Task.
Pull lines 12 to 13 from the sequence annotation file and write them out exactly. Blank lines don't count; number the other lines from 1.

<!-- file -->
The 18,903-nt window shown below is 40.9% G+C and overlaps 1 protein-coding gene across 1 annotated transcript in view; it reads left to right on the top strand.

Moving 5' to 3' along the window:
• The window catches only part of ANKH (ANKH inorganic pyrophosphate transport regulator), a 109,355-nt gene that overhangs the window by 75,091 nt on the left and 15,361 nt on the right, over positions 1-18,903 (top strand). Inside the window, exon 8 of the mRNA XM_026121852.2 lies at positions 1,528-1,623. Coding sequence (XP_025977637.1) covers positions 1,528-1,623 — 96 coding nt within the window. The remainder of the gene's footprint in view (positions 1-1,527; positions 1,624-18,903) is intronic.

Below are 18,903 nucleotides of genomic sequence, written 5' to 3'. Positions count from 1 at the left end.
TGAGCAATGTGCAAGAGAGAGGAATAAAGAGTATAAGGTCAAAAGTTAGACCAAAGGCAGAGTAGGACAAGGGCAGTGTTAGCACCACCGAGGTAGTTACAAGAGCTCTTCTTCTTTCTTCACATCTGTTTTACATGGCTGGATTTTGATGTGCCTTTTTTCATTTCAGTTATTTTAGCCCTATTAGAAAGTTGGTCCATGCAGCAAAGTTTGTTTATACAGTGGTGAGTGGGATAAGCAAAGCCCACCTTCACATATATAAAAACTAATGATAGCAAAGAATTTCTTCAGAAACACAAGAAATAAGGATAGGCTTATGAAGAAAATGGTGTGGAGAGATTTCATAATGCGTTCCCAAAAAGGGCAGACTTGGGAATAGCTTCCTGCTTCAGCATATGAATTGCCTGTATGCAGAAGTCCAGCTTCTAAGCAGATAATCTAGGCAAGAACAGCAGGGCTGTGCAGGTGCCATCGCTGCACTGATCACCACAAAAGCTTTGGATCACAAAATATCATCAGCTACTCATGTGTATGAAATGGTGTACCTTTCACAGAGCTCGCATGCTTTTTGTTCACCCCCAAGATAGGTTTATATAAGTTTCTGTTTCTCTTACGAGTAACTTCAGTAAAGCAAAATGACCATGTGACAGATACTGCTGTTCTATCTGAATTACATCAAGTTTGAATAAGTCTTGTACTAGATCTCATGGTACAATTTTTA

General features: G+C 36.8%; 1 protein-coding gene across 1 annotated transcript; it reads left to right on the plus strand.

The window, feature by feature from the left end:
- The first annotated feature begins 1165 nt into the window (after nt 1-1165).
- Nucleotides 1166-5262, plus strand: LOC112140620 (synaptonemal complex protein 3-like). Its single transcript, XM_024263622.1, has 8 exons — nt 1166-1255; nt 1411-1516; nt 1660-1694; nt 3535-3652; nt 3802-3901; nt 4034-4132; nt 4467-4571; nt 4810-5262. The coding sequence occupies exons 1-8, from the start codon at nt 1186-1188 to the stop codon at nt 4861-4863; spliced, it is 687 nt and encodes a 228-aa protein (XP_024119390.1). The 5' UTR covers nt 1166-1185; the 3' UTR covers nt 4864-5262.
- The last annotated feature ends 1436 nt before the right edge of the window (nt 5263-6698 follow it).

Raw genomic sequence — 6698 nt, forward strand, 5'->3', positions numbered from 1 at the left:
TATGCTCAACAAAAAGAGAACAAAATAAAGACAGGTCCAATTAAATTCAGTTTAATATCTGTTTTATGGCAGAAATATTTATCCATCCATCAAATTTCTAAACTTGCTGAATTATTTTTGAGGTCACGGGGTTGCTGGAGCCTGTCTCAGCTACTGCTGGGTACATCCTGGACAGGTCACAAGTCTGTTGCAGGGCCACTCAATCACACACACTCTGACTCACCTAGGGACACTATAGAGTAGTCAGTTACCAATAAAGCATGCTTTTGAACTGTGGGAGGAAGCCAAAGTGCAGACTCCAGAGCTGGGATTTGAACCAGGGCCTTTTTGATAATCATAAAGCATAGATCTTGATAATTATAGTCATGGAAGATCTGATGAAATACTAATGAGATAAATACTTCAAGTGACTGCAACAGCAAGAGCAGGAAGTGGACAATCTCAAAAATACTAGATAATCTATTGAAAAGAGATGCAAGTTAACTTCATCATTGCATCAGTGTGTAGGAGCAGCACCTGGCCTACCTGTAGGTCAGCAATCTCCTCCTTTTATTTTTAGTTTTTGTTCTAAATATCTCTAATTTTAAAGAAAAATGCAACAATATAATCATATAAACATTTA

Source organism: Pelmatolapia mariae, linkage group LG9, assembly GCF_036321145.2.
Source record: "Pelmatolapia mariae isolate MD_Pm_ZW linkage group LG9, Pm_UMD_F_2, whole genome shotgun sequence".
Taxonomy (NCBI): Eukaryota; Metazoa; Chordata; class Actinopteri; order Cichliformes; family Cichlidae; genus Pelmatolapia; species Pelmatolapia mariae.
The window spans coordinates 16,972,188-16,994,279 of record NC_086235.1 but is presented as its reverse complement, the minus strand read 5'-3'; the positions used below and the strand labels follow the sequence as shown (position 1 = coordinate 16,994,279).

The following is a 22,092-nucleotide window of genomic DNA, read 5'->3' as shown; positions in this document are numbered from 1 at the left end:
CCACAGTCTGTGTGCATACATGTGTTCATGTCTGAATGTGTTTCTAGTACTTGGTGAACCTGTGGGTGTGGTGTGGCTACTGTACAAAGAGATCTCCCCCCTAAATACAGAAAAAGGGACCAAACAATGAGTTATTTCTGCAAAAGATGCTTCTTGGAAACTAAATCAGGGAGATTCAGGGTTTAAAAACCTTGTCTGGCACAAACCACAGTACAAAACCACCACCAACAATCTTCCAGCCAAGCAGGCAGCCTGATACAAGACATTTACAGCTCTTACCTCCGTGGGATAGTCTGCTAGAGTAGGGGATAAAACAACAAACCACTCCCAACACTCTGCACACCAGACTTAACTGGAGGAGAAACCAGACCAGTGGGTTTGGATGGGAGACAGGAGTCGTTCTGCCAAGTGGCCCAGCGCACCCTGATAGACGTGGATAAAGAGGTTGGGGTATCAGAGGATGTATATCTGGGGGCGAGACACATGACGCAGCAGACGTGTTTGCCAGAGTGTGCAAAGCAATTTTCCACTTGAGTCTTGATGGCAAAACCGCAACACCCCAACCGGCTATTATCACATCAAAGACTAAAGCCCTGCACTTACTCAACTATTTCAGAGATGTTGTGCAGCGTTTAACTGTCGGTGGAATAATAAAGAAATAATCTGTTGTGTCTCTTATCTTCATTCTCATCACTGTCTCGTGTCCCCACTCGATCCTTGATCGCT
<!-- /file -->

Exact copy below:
TATGCTCAACAAAAAGAGAACAAAATAAAGACAGGTCCAATTAAATTCAGTTTAATATCTGTTTTATGGCAGAAATATTTATCCATCCATCAAATTTCTAAACTTGCTGAATTATTTTTGAGGTCACGGGGTTGCTGGAGCCTGTCTCAGCTACTGCTGGGTACATCCTGGACAGGTCACAAGTCTGTTGCAGGGCCACTCAATCACACACACTCTGACTCACCTAGGGACACTATAGAGTAGTCAGTTACCAATAAAGCATGCTTTTGAACTGTGGGAGGAAGCCAAAGTGCAGACTCCAGAGCTGGGATTTGAACCAGGGCCTTTTTGATAATCATAAAGCATAGATCTTGATAATTATAGTCATGGAAGATCTGATGAAATACTAATGAGATAAATACTTCAAGTGACTGCAACAGCAAGAGCAGGAAGTGGACAATCTCAAAAATACTAGATAATCTATTGAAAAGAGATGCAAGTTAACTTCATCATTGCATCAGTGTGTAGGAGCAGCACCTGGCCTACCTGTAGGTCAGCAATCTCCTCCTTTTATTTTTAGTTTTTGTTCTAAATATCTCTAATTTTAAAGAAAAATGCAACAATATAATCATATAAACATTTA

Source organism: Pelmatolapia mariae, linkage group LG9, assembly GCF_036321145.2.